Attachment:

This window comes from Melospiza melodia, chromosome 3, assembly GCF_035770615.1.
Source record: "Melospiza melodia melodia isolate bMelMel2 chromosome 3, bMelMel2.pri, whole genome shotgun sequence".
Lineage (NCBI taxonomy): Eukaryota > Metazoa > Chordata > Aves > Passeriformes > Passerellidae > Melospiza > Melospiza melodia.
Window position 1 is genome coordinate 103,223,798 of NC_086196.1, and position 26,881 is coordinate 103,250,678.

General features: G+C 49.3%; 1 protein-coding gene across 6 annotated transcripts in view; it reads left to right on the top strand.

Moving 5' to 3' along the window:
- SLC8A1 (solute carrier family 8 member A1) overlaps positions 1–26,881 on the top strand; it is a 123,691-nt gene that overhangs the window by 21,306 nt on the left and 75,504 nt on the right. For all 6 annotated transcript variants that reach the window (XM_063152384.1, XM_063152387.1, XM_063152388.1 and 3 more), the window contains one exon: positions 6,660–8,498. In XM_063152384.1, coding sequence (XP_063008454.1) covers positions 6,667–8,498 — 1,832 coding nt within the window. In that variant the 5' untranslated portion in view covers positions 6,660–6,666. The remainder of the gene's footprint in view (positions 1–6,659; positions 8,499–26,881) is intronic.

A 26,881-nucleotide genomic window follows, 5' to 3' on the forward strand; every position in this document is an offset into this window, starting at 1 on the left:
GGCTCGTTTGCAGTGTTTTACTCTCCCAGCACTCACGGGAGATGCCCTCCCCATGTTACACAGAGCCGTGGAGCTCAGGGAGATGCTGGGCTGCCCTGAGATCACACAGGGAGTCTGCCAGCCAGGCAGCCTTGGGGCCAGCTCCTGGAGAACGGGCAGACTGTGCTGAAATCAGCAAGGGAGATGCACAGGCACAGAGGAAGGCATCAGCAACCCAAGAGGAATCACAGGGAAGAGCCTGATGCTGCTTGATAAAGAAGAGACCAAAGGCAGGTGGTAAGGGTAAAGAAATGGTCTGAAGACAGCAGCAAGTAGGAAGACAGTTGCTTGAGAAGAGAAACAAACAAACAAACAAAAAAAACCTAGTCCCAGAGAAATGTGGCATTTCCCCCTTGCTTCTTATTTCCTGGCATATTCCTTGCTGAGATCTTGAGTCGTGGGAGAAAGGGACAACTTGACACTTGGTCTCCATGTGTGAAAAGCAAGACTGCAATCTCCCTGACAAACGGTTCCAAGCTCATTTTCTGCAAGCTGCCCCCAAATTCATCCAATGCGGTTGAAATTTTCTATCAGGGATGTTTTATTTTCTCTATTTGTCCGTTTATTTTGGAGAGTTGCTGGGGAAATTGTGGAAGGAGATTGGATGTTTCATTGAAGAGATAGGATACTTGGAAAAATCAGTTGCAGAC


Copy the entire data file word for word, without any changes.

This window comes from Melospiza melodia, chromosome 3, assembly GCF_035770615.1.
Source record: "Melospiza melodia melodia isolate bMelMel2 chromosome 3, bMelMel2.pri, whole genome shotgun sequence".
Lineage (NCBI taxonomy): Eukaryota > Metazoa > Chordata > Aves > Passeriformes > Passerellidae > Melospiza > Melospiza melodia.
Window position 1 is genome coordinate 103,223,798 of NC_086196.1, and position 26,881 is coordinate 103,250,678.

General features: G+C 49.3%; 1 protein-coding gene across 6 annotated transcripts in view; it reads left to right on the top strand.

Moving 5' to 3' along the window:
- SLC8A1 (solute carrier family 8 member A1) overlaps positions 1–26,881 on the top strand; it is a 123,691-nt gene that overhangs the window by 21,306 nt on the left and 75,504 nt on the right. For all 6 annotated transcript variants that reach the window (XM_063152384.1, XM_063152387.1, XM_063152388.1 and 3 more), the window contains one exon: positions 6,660–8,498. In XM_063152384.1, coding sequence (XP_063008454.1) covers positions 6,667–8,498 — 1,832 coding nt within the window. In that variant the 5' untranslated portion in view covers positions 6,660–6,666. The remainder of the gene's footprint in view (positions 1–6,659; positions 8,499–26,881) is intronic.

A 26,881-nucleotide genomic window follows, 5' to 3' on the forward strand; every position in this document is an offset into this window, starting at 1 on the left:
GGCTCGTTTGCAGTGTTTTACTCTCCCAGCACTCACGGGAGATGCCCTCCCCATGTTACACAGAGCCGTGGAGCTCAGGGAGATGCTGGGCTGCCCTGAGATCACACAGGGAGTCTGCCAGCCAGGCAGCCTTGGGGCCAGCTCCTGGAGAACGGGCAGACTGTGCTGAAATCAGCAAGGGAGATGCACAGGCACAGAGGAAGGCATCAGCAACCCAAGAGGAATCACAGGGAAGAGCCTGATGCTGCTTGATAAAGAAGAGACCAAAGGCAGGTGGTAAGGGTAAAGAAATGGTCTGAAGACAGCAGCAAGTAGGAAGACAGTTGCTTGAGAAGAGAAACAAACAAACAAACAAAAAAAACCTAGTCCCAGAGAAATGTGGCATTTCCCCCTTGCTTCTTATTTCCTGGCATATTCCTTGCTGAGATCTTGAGTCGTGGGAGAAAGGGACAACTTGACACTTGGTCTCCATGTGTGAAAAGCAAGACTGCAATCTCCCTGACAAACGGTTCCAAGCTCATTTTCTGCAAGCTGCCCCCAAATTCATCCAATGCGGTTGAAATTTTCTATCAGGGATGTTTTATTTTCTCTATTTGTCCGTTTATTTTGGAGAGTTGCTGGGGAAATTGTGGAAGGAGATTGGATGTTTCATTGAAGAGATAGGATACTTGGAAAAATCAGTTGCAGAC